Chronic Disease Specialist Marcus Hook PA

Most of the therapies I use draw on a combination of meditation ™, diet, herbs, massage, and behavioral changes. Here are some questions my patients with high blood pressure commonly ask.

Stanley R. Berger
(215) 471-1817
5249 Cedar Avenue
Philadelphia, PA
Specialties
Cardiology

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Damian John Cornacchia, DO
(215) 595-6480
Marcus Hook, PA
Specialties
Cardiology
Gender
Male
Education
Medical School: Philadelphia Coll Of Osteo Med, Philadelphia Pa 19131
Graduation Year: 1984

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Joel Arnold Krackow, MD
(610) 876-2400
One Med Ctr Blvd Ste 224 Prof Office Bldg 2
Chester, PA
Specialties
Cardiology
Gender
Male
Education
Medical School: Univ Of Md Sch Of Med, Baltimore Md 21201
Graduation Year: 1966
Hospital
Hospital: Crozer-Chester Med Ctr, Chester, Pa; Taylor Hospital, Ridley Park, Pa
Group Practice: Cardiology Consultants Of Philadelphia

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Rose M Lee Dorn, DO
(610) 876-2400
One Medical Ctr Blvd Ste 224 POB II
Chester, PA
Specialties
Cardiology
Gender
Female
Education
Medical School: Philadelphia Coll Of Osteo Med, Philadelphia Pa 19131
Graduation Year: 1993

Data Provided by:
David Kleinman
(610) 876-2400
1 Medical Center Blvd
Chester, PA
Specialty
Cardiovascular Disease

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Wayne V Arnold DO
(610) 667-2746
15 N Presidential Blvd
Bala Cynwyd, PA
Specialties
Cardiology

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Roger Delbert Sutton, MD
(215) 590-1000
17 Linda Ln
Aston, PA
Specialties
Cardiology
Gender
Male
Education
Medical School: Jefferson Med Coll-Thos Jefferson Univ, Philadelphia Pa 19107
Graduation Year: 1960

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Robert David Mishalove
(610) 876-2400
1 Medical Center Blvd
Chester, PA
Specialty
Cardiology, Cardiovascular Disease

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R David Mishalove, MD, FACC
(610) 876-2400
15th St & Upland Ave Prof Ofc Bldg II Ste 224
Chester, PA
Specialties
Cardiology
Gender
Male
Education
Graduation Year: 2007

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Peter Gay Lavine, MD
(610) 876-2400
1 Medical Center Blvd Bldg II Ste 224
Chester, PA
Specialties
Cardiology, Internal Medicine
Gender
Male
Education
Medical School: Hahnemann Univ Sch Of Med, Philadelphia Pa 19102
Graduation Year: 1966
Hospital
Hospital: Crozer-Chester Med Ctr, Chester, Pa
Group Practice: Cardiology Assoc Of De County Med Office Bldg; Cardiology Consultants Of Philadelphia

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Practitioner's Corner—About High Blood Pressure

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By Steele Belok, m.d.

The most common chronic disease in America is a stealthy one. Hypertension rarely announces itself with troublesome symptoms, but people who have it are at risk for many other health problems, including cardiovascular disease, the leading cause of death. Despite this grim picture, high blood pressure is often preventable.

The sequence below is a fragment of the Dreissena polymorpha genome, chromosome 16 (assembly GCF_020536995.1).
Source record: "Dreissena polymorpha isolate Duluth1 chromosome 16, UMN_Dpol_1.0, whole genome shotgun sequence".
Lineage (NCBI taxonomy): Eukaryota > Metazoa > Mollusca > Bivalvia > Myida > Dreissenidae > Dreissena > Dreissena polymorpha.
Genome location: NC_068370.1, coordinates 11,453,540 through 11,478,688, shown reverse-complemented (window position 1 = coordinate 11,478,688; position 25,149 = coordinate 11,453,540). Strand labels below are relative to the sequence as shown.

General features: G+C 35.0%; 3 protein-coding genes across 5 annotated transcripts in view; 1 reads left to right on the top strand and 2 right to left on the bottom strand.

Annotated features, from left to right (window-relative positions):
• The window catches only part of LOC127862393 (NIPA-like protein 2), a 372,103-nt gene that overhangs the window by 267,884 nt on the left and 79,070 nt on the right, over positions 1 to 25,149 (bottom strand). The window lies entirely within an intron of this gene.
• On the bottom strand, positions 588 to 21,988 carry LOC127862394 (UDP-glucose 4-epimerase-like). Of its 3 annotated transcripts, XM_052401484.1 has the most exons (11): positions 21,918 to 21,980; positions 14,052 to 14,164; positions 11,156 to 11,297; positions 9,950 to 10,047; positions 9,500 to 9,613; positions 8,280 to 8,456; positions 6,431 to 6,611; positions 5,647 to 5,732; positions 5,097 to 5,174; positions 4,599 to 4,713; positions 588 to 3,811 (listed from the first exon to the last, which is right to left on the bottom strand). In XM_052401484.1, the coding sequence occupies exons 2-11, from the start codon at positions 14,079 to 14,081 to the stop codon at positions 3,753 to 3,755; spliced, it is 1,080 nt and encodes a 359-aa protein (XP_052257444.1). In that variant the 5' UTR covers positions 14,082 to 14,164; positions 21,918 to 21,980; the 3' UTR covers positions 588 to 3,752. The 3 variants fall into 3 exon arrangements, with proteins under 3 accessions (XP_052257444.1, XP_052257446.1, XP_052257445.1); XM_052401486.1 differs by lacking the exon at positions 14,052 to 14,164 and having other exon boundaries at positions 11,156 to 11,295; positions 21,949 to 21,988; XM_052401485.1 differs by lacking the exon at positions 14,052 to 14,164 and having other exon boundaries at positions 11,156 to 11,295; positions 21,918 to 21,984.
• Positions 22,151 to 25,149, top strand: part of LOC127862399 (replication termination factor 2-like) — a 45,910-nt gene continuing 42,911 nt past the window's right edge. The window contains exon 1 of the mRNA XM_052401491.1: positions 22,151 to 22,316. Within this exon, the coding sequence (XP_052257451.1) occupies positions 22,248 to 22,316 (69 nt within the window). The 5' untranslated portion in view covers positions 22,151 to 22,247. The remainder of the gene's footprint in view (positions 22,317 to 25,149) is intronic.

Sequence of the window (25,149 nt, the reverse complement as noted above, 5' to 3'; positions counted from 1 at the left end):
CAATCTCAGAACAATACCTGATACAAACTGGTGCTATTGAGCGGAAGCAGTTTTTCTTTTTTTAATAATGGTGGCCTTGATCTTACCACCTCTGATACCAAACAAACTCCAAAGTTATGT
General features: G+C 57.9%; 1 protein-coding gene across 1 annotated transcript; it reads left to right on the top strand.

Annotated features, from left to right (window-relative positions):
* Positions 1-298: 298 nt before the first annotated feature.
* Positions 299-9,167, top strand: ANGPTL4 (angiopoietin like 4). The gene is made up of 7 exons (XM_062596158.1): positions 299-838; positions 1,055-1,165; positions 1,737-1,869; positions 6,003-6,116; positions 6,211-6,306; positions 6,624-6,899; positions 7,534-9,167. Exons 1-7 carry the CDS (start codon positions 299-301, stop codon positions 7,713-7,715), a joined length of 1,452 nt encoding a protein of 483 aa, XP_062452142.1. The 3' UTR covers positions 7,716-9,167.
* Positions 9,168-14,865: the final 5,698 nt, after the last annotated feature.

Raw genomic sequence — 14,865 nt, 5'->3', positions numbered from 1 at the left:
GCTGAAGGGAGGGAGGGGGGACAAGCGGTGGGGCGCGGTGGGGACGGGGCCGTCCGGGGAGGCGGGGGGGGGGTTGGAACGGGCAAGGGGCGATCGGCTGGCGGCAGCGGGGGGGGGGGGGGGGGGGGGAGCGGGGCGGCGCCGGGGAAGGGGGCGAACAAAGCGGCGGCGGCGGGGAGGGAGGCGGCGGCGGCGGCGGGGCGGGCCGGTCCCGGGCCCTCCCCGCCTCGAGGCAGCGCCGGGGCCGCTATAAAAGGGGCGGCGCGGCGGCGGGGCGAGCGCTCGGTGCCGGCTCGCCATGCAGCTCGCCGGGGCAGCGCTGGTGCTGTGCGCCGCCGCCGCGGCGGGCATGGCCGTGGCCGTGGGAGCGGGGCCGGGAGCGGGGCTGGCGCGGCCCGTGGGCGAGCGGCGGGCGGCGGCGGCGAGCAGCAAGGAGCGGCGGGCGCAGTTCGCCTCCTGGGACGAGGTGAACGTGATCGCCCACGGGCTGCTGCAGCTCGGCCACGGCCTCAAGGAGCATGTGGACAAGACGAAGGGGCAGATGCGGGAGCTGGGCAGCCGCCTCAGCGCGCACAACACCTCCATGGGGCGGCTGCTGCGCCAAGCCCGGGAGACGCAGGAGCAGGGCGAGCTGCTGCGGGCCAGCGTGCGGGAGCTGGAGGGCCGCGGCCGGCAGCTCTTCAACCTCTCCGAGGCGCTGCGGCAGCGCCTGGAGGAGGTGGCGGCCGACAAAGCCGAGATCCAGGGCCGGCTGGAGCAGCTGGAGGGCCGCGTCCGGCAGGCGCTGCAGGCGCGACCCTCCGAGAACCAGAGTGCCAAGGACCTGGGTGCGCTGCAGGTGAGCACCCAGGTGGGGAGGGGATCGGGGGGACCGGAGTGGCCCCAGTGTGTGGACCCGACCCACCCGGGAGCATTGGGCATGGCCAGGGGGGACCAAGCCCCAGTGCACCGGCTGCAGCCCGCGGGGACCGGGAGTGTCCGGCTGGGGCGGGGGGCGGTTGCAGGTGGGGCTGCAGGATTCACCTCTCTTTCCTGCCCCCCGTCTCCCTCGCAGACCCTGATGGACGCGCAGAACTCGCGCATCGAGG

As for treatment, I’ve found that hypertension responds particularly well to Ayurvedic (a.k.a. Vedic) medicine. This 5,000-year-old healing system works by balancing three organizing principles, or doshas, in the body: vata (movement), pitta (energy and metabolism), and kapha (structure). According to Vedic medicine, imbalances in any of the three doshas can lead to hypertension, so treatment would depend on which ones are out of balance.

I’ve practiced Vedic medicine for 15 years and can detect imbalances among the doshas by feeling a patient’s pulse and taking a history of lifestyle and symptoms. Most of the therapies I use draw on a combination of transcendental meditation ™, diet, herbs, massage, and behavioral changes. Here are some questions my patients with high blood pressure commonly ask.

Q: My latest blood pressure reading was high. Can I bring it down by changing my diet?

A: Yes, but dietary approaches to controlling hypertension should be tailored to your individual balance of doshas, so it’s difficult to make a blanket statement about what constitutes the ideal diet. Most hypertensives have imbalances in vata, pitta, or both. A diet to calm the vata would include lots of sweet and sour foods, while one aimed at balancing the pitta would steer clear of spicy and oily food. I also recommend that anyone with hypertension eat mostly warm, freshly cooked foods, such as leafy greens and legume-based dishes like dal, and eat as few salty, fried, or heavy foods—like cheese and meat, for example—as possible.

Q: I know that reducing stress is crucial to controlling my blood pressure. What’s the best stress-busting technique?

A: Transcendental meditation is a terrific way to promote relaxation. It doesn’t require a specific diet and while the training can be costly, once you’ve learned the technique, it’s free. The benefits come by way of physiological effects such as slowing the respiratory rate and reducing production of the stress hormone cortisol. Calming these aspects of the stress response helps blood vessels relax and widen, which reduces pressure.

One study found that a group of African-Americans who practiced TM lowered their blood pressure by twice as much as a comparison group who used a progressive muscle relaxation technique. In fact, the TM group’s blood pressure dropped by the same amount one would expect to see if they had just begun taking medication. Eight years later, their mortality from cardiovascular disease was 67 percent lower than that of the other relaxation group, and 75 percent lower than that of a control group that received no relaxation training at a...

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